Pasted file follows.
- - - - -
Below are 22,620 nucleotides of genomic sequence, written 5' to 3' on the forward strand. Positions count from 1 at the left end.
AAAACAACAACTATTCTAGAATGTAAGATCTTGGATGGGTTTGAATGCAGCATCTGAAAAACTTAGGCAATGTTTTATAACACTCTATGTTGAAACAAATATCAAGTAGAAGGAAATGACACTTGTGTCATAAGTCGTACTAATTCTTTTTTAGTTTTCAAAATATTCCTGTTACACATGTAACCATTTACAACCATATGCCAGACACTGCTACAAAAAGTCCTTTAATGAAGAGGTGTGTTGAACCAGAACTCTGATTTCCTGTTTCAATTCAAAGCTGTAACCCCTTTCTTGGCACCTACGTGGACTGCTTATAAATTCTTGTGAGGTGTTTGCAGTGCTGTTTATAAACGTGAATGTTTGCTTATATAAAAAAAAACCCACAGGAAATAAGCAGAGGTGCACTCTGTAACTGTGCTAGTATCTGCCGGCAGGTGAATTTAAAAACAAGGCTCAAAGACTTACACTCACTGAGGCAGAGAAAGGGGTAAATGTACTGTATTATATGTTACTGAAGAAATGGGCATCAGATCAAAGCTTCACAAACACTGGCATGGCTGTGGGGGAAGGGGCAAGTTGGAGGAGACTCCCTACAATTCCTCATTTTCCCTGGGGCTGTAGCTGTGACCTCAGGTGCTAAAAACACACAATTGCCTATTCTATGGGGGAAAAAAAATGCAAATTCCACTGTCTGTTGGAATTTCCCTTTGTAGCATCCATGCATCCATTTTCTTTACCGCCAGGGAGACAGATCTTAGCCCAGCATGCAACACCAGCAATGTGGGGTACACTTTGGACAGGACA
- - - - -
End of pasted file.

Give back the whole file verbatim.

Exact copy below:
Below are 22,620 nucleotides of genomic sequence, written 5' to 3' on the forward strand. Positions count from 1 at the left end.
AAAACAACAACTATTCTAGAATGTAAGATCTTGGATGGGTTTGAATGCAGCATCTGAAAAACTTAGGCAATGTTTTATAACACTCTATGTTGAAACAAATATCAAGTAGAAGGAAATGACACTTGTGTCATAAGTCGTACTAATTCTTTTTTAGTTTTCAAAATATTCCTGTTACACATGTAACCATTTACAACCATATGCCAGACACTGCTACAAAAAGTCCTTTAATGAAGAGGTGTGTTGAACCAGAACTCTGATTTCCTGTTTCAATTCAAAGCTGTAACCCCTTTCTTGGCACCTACGTGGACTGCTTATAAATTCTTGTGAGGTGTTTGCAGTGCTGTTTATAAACGTGAATGTTTGCTTATATAAAAAAAAACCCACAGGAAATAAGCAGAGGTGCACTCTGTAACTGTGCTAGTATCTGCCGGCAGGTGAATTTAAAAACAAGGCTCAAAGACTTACACTCACTGAGGCAGAGAAAGGGGTAAATGTACTGTATTATATGTTACTGAAGAAATGGGCATCAGATCAAAGCTTCACAAACACTGGCATGGCTGTGGGGGAAGGGGCAAGTTGGAGGAGACTCCCTACAATTCCTCATTTTCCCTGGGGCTGTAGCTGTGACCTCAGGTGCTAAAAACACACAATTGCCTATTCTATGGGGGAAAAAAAATGCAAATTCCACTGTCTGTTGGAATTTCCCTTTGTAGCATCCATGCATCCATTTTCTTTACCGCCAGGGAGACAGATCTTAGCCCAGCATGCAACACCAGCAATGTGGGGTACACTTTGGACAGGACA